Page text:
Episode 2: Exploring TSC’s Impact on Tissue-Level Changes in Oxygen

Episode 2: Exploring TSC’s Impact on Tissue-Level Changes in Oxygen

Episode 2: Exploring TSC’s Impact on Tissue-Level Changes in Oxygen 150 150 Diffusion Pharmaceuticals Inc.

Dr. Chris Galloway, Chief Medical Officer of Diffusion, explains the TCOM Trial design, top-line results, and the relevancy of this first of three Oxygenation Trials that together will inform late-phase programs and clinical indications for lead drug candidate TSC.


Lauren Ashburn: Welcome to Fueling Life, a podcast brought to you by, and all about, Diffusion Pharmaceuticals, an innovative biopharmaceutical company, developing novel therapies that enhance the body’s ability to deliver oxygen where it is needed most. I’m your host, Lauren Ashburn. Today, I’m speaking with Dr. Chris Galloway, the Chief Medical Officer of Diffusion Pharmaceuticals. An executive physician with diverse clinical and pharmaceutical industry experience, Dr. Galloway joined Diffusion Pharmaceuticals in October 2020. He oversees the development strategy for Trans sodium crocetinate, or TSC, the company’s lead product in development. It’s designed to enhance the diffusion of oxygen to hypoxic body tissue — that is, tissue with low oxygen levels. This is a serious complication of many intractable and difficult-to-treat medical conditions. In this podcast, we’ll begin exploring three short term clinical studies of TSC, known collectively as the oxygenation trials. These trials utilize experimental models to evaluate dose-response, and the effects of TSC on oxygenation through several different lenses. The first of these trials, called the TCOM trial, is our focus. 

Welcome to the podcast, Chris.

Dr. Chris Galloway: Thanks for having me, Lauren.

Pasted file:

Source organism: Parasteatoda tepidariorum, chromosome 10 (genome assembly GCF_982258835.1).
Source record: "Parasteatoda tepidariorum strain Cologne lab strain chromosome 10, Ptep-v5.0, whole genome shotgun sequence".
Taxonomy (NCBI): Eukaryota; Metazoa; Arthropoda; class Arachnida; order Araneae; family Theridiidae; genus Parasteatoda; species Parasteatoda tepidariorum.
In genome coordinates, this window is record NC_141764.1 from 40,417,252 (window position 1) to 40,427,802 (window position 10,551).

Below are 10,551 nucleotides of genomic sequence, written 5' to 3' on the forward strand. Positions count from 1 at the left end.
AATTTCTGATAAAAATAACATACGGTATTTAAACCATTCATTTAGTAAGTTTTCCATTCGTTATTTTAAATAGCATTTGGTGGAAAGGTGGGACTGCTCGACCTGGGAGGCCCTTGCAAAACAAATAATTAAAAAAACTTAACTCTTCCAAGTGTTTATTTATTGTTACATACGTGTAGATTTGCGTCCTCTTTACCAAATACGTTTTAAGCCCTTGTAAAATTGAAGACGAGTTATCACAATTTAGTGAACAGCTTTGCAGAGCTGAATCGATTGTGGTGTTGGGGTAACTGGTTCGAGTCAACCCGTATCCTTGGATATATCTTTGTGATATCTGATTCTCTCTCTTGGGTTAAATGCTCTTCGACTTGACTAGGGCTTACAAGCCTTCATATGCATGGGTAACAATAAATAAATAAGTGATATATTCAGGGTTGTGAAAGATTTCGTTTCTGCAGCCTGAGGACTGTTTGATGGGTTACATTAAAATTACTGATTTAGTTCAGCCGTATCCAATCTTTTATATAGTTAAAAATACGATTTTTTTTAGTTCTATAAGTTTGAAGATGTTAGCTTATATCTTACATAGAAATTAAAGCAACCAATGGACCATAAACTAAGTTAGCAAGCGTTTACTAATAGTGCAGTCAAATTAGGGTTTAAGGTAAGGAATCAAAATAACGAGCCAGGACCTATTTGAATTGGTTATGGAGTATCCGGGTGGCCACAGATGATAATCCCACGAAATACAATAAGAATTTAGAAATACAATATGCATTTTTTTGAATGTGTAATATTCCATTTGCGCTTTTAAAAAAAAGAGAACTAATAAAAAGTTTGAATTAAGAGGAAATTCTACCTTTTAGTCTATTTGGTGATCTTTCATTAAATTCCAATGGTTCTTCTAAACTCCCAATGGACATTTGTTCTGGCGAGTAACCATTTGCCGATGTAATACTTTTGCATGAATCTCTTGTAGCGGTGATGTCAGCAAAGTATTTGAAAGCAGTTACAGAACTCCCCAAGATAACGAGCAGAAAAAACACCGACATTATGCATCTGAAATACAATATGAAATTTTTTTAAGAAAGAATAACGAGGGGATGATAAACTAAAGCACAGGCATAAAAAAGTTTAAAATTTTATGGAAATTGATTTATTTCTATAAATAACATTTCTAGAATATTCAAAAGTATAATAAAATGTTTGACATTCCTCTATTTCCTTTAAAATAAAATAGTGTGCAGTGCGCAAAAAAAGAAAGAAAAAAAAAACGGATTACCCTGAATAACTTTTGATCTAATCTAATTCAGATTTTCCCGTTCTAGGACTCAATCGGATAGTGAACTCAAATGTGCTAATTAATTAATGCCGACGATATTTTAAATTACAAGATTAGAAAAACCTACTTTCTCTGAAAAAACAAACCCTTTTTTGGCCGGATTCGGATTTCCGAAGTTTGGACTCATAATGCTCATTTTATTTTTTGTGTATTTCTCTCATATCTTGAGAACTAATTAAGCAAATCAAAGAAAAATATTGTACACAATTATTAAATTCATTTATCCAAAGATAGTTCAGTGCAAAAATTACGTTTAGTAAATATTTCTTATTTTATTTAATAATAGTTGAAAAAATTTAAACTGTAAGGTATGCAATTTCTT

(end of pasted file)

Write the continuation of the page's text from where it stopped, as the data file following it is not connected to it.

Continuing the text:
Lauren Ashburn: Chris, let’s start with the basic question. The TCOM trial derives its name from the medical device used in the study. Tell us about this study.

Dr. Chris Galloway: Sure. So TCOM is a device we borrowed from the hyperbaric oxygen therapy world. Hyperbaric oxygen has been used for decades to enhance oxygen diffusion, by not only putting patients on supplemental oxygen, but putting them under high pressure to try and enhance diffusion to heal wounds, to heal amputations, heal after surgery — a multitude of indications. These oximeters measure how effective oxygen supplementation or oxygen therapy will be for those patients. So for the TCOM trial, we used those on healthy volunteers, enrolled 30 subjects, we had a placebo arm and we gave all of them a dose of TSC, which was randomized and blinded. And then, we basically used these transcutaneous oximeters to measure the change in oxygen at the tissue level on their leg, before and after they received TSC or their placebo.

Lauren Ashburn: The TCOM trial was completed ahead of schedule in March, 2021. And Diffusion reported a positive trend in the oxygenation, when the company announced results from the trial in June. Can you walk our listeners through what you learned?

Dr. Chris Galloway: Certainly. This trial was a huge success. We ran the trial at an outside commercial clinical research site. So I say that because that’s outside of an academic or an institution, where it often takes lots of time, lots of obstacles. And so, we brought in the national leaders in the hyperbaric oxygen therapy world, and these TCOM measuring devices. So we brought in thought leaders into the clinical research site that then had the expertise not only to enroll the patients, but then we had the experts in the field giving us these readings. And we were able to enroll it very quickly because of the high interest and demand for the study.